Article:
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May 11, 2010
Healthcare Costs Hurting Higher Education?
In March, students in California and across the country grabbed headlines in their protests of impending cuts to higher education funding. The country is facing the worst economic downturn since the Great Depression; meaning states are being pressed to address significant budget shortfalls, which is historically bad news for state allocations to higher education. What’s more, the recent passage of healthcare legislation has drawn grumbling from numerous state capitols over how changes to Medicaid will impact their budgets and further exacerbate Medicaid’s increasing share of state dollars at the expense of other priorities. The negative trends in state support for public colleges and universities has left institutions across the country looking to students and their families to make up the difference through increases in tuition and fees. This paper suggests that with Medicaid’s share of state budgets scheduled to grow in coming years, greater consideration is needed as to how this could impact public investments in higher education and in turn, the cost of higher education for American students and their families.
Medicaid & Higher Education
Nationwide, public support (as a percentage) for higher education has been receding in recent decades, while simultaneously state expenditures going towards Medicaid have been increasing. State budget adjustments stemming from the recent recession and the changes to Medicaid eligibility as a consequence of healthcare reform have recently made this phenomenon more visible, but only underscore an ongoing trend. The cost of healthcare and higher education are both rising and states are devoting a growing percentage of their budgets to cover these cost increases – for Medicaid that is. Conversely, it appears states are increasingly turning to students and their families, in the form of tuition and fee increases (Table 1)1, to fill the growing gap between state allocations and the actual cost of running public higher education institutions. Recently, the State Higher Education Executive Officers Association’s report showed that in 2008, 37.3 percent of public higher education total educational revenue came from tuition alone. That is up from 24.5 percent in 1984, meaning states reliance on students and their families to supplement higher education revenue increased by 52.2 percent since 1984.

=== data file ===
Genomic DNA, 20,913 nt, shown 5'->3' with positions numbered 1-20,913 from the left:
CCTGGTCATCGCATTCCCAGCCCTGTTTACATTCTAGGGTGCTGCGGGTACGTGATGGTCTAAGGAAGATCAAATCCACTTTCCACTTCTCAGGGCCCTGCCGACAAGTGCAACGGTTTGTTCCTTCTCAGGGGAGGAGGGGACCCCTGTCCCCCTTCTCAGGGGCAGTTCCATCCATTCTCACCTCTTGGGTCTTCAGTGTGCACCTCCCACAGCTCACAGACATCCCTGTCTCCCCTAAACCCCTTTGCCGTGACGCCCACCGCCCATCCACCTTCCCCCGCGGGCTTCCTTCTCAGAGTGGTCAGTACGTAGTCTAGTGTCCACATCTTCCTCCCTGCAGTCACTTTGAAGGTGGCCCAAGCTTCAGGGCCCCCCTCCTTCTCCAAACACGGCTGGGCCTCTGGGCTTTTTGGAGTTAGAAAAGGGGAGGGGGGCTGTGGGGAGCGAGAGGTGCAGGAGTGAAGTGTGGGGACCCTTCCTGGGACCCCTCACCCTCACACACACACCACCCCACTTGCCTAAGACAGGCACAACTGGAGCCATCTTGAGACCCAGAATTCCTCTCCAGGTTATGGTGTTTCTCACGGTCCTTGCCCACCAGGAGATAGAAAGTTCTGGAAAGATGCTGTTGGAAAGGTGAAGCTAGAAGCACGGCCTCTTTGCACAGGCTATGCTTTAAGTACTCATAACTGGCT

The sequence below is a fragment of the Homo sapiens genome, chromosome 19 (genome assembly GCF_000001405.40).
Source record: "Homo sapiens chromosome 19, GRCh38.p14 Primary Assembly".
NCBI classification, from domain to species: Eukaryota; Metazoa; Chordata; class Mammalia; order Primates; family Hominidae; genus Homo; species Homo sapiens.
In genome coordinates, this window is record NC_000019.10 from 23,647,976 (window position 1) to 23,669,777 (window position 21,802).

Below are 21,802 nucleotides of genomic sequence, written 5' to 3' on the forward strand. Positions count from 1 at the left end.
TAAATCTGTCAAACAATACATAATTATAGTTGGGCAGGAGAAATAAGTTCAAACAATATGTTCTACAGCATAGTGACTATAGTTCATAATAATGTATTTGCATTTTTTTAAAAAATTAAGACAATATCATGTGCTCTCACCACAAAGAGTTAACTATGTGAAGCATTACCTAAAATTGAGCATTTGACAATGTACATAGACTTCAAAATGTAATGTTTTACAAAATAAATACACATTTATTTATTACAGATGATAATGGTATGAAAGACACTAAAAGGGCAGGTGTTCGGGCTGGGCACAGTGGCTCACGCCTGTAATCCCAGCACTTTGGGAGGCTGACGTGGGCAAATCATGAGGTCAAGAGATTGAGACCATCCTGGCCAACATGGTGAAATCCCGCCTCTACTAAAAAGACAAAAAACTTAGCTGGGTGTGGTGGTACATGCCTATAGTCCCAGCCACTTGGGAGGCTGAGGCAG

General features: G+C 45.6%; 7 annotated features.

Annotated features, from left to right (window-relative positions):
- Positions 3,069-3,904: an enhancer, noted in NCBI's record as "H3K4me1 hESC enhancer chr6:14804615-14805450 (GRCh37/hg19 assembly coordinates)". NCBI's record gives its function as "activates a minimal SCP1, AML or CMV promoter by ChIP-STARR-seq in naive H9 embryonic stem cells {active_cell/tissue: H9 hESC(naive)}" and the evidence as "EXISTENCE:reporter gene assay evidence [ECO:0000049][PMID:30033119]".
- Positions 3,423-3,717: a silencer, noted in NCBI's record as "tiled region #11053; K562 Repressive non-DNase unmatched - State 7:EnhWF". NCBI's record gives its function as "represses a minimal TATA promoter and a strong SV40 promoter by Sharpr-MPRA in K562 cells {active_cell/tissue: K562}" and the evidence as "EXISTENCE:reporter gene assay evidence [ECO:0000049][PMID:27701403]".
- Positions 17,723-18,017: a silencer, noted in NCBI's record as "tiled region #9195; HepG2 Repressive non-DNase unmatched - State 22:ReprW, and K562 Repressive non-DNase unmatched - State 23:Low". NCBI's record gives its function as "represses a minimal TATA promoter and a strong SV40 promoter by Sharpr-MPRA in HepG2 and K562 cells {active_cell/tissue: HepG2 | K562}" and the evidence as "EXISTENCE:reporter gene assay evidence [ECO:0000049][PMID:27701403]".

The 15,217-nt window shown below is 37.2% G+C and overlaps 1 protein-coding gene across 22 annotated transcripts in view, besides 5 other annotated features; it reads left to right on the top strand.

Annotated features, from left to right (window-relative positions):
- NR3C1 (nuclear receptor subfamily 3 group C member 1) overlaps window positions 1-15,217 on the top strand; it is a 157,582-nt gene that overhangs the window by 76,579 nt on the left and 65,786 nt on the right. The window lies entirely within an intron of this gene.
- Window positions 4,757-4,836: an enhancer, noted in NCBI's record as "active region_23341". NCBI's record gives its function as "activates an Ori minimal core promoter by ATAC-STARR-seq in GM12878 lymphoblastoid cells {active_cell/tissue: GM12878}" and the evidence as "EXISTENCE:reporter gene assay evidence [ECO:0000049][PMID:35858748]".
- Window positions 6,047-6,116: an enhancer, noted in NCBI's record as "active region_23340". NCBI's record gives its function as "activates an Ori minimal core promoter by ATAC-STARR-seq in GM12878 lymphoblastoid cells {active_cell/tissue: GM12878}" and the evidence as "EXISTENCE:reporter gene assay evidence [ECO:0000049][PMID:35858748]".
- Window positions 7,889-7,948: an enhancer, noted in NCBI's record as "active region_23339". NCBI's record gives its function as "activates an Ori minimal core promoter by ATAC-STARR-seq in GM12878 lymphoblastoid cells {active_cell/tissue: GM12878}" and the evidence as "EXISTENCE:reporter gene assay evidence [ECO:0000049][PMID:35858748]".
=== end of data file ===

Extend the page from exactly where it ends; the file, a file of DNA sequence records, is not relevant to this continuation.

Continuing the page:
SHEEO, Higher Education Finance, 2009
The increasing reliance of states on students and their families to share in the cost of public higher education helps explain steady increases in tuition and fees in recent decades. The 2008 Measuring Up report stated that between the years 1982 and 2007, college tuition and fees increased 439 percent while median family income rose 147 percent (not adjusted for inflation). In the most recent fiscal years, this trend has continued to increase, especially in light of the economic downturn. From 2002-2009, the average annual student undergraduate costs at public 4-year institutions increased by 45.6 percent to nearly $14,256.
Average Annual Student Undergraduate Costs* at Public 4-Year Institutions2 State Ohio California Tennessee United States 2002-03 $ 12,216 $ 10,812 $ 8,298 $9,787 2003-04 $ 13,346 $ 12,288 $ 8,934 $ 10,674 2004-05 $ 15,251 $ 13,354 $ 9,443 $ 11,426 2005-06 $ 16,032 $ 13,685 $ 9,956 $ 12,108 2006-07 $ 16,902 $ 14,348 $ 10,533 $ 12,797 2007-08 $ 16,353 $ 14,892 $ 11,340 $ 13,423 2008-09 $ 16,582 $ 15,683 $ 12,026 $ 14,256
* Costs include tuition, fees, room and board for full-time students at 4-year, public, degree granting institutions